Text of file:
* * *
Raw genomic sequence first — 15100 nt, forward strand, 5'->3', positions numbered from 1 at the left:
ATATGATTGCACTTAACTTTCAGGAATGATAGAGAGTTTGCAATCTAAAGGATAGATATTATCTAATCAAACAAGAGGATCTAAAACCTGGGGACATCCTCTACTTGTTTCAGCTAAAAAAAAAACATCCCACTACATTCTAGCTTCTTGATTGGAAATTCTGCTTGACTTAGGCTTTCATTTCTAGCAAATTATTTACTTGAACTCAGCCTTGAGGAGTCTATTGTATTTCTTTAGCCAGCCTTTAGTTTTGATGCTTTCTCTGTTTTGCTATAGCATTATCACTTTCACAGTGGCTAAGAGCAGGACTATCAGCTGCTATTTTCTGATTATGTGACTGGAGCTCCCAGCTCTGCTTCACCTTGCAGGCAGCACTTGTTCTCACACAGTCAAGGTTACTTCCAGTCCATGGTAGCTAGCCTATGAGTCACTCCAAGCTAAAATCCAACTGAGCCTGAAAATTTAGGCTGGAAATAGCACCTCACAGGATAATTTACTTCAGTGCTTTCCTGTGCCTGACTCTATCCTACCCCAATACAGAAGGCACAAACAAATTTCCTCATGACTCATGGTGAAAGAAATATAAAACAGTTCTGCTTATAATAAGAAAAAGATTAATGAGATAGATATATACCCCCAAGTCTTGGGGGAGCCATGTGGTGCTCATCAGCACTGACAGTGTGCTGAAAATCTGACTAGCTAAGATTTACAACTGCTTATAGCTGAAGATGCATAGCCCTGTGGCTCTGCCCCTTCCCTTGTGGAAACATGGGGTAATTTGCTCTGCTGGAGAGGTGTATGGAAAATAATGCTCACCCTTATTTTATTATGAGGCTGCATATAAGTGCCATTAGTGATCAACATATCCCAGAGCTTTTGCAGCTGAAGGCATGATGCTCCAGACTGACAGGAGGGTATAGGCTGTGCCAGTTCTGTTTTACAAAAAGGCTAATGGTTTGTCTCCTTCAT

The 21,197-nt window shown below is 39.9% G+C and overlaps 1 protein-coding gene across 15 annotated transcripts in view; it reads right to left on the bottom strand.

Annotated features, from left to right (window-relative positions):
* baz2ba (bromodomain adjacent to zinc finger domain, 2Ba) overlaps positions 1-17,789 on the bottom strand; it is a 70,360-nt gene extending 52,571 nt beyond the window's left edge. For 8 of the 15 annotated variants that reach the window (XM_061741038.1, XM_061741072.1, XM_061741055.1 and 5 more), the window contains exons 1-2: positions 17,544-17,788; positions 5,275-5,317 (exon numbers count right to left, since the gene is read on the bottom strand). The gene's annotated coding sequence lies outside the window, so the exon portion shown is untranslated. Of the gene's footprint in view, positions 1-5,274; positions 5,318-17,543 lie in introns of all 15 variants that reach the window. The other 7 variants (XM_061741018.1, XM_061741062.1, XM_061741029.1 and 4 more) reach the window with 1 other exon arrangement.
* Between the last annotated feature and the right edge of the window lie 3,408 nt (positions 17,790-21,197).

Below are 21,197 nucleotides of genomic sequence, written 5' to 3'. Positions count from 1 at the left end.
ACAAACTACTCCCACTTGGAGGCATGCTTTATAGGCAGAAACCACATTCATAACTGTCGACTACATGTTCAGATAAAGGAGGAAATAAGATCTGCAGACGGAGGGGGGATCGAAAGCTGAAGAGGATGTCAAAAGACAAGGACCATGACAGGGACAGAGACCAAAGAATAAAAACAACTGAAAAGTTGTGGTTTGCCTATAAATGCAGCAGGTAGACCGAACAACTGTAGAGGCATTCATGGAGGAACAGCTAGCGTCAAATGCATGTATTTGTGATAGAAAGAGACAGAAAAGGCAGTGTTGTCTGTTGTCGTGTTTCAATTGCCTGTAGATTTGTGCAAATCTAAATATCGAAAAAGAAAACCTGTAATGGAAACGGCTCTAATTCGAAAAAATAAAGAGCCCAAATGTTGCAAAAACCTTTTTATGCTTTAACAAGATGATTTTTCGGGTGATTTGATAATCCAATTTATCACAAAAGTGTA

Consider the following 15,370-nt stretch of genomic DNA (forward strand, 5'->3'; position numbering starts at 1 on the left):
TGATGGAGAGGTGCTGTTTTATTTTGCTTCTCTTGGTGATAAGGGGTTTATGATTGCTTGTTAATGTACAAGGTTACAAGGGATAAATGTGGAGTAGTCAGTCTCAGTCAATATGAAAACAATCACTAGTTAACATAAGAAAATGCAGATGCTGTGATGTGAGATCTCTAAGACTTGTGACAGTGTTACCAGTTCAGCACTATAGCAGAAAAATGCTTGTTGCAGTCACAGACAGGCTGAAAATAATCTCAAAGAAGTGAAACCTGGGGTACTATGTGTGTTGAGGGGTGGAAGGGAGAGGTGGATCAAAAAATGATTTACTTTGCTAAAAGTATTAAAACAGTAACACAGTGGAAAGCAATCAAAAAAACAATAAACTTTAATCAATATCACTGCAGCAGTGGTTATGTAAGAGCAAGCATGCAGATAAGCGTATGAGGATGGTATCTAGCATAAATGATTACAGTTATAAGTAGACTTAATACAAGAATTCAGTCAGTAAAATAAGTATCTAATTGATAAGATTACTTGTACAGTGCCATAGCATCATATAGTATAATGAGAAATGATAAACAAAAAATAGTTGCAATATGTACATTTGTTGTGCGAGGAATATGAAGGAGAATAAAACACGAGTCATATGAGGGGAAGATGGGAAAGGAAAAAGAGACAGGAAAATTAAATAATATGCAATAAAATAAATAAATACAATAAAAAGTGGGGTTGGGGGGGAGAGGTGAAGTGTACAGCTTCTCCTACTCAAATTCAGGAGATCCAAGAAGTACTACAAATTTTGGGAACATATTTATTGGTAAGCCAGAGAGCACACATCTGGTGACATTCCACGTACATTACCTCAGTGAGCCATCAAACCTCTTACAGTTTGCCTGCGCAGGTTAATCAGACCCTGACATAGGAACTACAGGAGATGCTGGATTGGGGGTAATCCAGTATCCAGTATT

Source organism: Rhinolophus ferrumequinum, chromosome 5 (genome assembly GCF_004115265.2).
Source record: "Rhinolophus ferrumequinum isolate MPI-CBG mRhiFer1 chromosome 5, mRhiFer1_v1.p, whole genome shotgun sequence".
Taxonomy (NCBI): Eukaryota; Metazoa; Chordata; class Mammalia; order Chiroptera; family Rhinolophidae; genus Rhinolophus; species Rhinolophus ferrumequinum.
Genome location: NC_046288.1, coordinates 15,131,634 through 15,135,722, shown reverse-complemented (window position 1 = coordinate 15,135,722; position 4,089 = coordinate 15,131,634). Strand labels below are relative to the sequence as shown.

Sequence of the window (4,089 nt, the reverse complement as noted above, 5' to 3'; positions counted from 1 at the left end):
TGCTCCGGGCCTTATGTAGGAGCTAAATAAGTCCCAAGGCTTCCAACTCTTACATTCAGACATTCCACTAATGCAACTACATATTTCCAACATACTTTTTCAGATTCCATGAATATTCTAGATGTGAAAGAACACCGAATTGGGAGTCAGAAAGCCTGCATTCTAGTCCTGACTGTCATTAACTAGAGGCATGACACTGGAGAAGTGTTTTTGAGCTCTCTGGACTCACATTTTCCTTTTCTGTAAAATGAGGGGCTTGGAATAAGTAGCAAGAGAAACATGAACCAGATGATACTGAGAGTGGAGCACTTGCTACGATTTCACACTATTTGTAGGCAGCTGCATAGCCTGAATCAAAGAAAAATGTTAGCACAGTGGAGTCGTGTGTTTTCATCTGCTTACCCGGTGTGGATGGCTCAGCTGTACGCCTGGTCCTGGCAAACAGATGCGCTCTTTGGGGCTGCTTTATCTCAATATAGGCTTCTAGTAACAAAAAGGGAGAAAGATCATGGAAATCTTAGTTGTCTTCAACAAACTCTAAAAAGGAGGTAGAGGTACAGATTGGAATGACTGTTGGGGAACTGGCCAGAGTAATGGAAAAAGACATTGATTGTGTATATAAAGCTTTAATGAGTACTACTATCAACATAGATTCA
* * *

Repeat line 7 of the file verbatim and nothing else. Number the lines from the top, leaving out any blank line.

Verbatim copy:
Below are 21,197 nucleotides of genomic sequence, written 5' to 3'. Positions count from 1 at the left end.